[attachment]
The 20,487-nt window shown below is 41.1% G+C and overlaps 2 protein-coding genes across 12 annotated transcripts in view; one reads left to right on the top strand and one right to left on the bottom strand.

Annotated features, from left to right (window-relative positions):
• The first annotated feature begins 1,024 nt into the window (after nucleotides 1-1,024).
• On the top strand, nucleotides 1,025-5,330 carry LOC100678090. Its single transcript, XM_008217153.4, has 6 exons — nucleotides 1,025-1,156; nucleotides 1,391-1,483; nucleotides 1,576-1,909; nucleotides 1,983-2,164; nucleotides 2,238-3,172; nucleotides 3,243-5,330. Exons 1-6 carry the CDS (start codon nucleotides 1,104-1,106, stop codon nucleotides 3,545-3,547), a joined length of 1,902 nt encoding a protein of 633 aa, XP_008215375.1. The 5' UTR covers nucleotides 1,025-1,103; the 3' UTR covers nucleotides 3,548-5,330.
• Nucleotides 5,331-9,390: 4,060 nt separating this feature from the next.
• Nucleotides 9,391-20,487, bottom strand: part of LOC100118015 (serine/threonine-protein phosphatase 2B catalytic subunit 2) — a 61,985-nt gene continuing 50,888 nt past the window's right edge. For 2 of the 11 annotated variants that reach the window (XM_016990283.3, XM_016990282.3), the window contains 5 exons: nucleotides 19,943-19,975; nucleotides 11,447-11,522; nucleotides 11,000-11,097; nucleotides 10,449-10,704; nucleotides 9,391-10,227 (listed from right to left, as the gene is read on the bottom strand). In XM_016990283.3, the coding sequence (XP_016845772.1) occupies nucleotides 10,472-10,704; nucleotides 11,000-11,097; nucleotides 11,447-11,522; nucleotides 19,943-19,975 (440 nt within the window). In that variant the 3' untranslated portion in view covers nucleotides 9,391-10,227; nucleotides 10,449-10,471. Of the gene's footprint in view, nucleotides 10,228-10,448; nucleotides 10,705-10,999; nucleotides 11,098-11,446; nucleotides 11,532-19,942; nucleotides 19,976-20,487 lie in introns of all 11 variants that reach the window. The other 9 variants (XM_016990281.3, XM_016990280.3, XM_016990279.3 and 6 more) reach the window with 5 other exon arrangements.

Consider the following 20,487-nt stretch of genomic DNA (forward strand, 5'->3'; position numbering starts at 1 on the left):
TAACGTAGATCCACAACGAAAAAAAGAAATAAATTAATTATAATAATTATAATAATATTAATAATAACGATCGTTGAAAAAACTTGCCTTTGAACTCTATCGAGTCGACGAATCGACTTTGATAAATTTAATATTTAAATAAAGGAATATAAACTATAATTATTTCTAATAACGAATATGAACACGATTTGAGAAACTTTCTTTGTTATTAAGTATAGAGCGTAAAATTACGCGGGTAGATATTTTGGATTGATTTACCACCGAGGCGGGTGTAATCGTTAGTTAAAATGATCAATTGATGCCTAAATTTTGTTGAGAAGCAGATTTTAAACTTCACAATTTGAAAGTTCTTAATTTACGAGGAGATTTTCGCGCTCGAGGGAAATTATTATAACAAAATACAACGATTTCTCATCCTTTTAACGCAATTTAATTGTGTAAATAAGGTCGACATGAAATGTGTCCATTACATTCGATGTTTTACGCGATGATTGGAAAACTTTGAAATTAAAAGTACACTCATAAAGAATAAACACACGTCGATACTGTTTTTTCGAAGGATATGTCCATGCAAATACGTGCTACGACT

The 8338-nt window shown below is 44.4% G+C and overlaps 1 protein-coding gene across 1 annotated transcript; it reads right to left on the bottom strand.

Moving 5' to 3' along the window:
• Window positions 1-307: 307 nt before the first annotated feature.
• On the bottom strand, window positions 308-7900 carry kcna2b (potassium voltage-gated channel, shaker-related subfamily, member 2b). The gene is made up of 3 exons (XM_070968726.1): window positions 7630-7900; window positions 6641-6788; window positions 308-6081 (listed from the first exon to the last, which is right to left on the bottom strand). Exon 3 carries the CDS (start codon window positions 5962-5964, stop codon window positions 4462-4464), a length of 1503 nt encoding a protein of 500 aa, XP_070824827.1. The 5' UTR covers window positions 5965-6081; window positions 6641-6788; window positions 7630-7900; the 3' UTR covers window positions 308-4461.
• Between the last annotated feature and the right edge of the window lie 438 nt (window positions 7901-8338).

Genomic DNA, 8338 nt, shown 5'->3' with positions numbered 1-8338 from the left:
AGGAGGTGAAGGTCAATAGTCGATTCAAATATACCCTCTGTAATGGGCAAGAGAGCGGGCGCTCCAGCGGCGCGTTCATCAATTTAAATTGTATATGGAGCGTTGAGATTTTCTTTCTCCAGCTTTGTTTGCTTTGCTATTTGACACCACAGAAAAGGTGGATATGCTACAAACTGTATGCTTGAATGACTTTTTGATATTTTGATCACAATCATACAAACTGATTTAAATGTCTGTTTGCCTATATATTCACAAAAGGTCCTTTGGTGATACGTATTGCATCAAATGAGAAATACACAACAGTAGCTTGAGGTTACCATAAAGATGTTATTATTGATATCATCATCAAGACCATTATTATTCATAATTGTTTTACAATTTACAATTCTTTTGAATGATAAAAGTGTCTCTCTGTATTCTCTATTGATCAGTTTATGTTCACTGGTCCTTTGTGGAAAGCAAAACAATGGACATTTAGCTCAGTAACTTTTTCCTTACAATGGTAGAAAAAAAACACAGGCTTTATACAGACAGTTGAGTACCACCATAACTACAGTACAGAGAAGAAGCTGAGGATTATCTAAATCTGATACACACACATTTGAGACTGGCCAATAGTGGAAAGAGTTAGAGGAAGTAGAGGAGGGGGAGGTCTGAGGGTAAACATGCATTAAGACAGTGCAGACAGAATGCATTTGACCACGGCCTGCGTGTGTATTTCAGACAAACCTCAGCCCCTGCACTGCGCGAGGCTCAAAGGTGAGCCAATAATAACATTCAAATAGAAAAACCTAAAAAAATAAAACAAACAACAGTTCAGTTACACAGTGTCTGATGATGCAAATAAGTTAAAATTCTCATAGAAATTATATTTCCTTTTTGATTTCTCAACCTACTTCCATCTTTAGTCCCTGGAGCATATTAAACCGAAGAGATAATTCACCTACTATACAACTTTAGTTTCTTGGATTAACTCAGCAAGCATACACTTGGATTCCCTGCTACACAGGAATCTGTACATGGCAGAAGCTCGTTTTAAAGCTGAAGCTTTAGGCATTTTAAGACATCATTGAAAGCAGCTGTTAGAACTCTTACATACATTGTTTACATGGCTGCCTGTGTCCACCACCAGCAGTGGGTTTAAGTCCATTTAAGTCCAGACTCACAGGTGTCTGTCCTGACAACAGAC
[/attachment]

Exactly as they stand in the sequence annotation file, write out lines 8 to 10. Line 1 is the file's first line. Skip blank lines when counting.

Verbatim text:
TAACGTAGATCCACAACGAAAAAAAGAAATAAATTAATTATAATAATTATAATAATATTAATAATAACGATCGTTGAAAAAACTTGCCTTTGAACTCTATCGAGTCGACGAATCGACTTTGATAAATTTAATATTTAAATAAAGGAATATAAACTATAATTATTTCTAATAACGAATATGAACACGATTTGAGAAACTTTCTTTGTTATTAAGTATAGAGCGTAAAATTACGCGGGTAGATATTTTGGATTGATTTACCACCGAGGCGGGTGTAATCGTTAGTTAAAATGATCAATTGATGCCTAAATTTTGTTGAGAAGCAGATTTTAAACTTCACAATTTGAAAGTTCTTAATTTACGAGGAGATTTTCGCGCTCGAGGGAAATTATTATAACAAAATACAACGATTTCTCATCCTTTTAACGCAATTTAATTGTGTAAATAAGGTCGACATGAAATGTGTCCATTACATTCGATGTTTTACGCGATGATTGGAAAACTTTGAAATTAAAAGTACACTCATAAAGAATAAACACACGTCGATACTGTTTTTTCGAAGGATATGTCCATGCAAATACGTGCTACGACT

The 8338-nt window shown below is 44.4% G+C and overlaps 1 protein-coding gene across 1 annotated transcript; it reads right to left on the bottom strand.

Moving 5' to 3' along the window: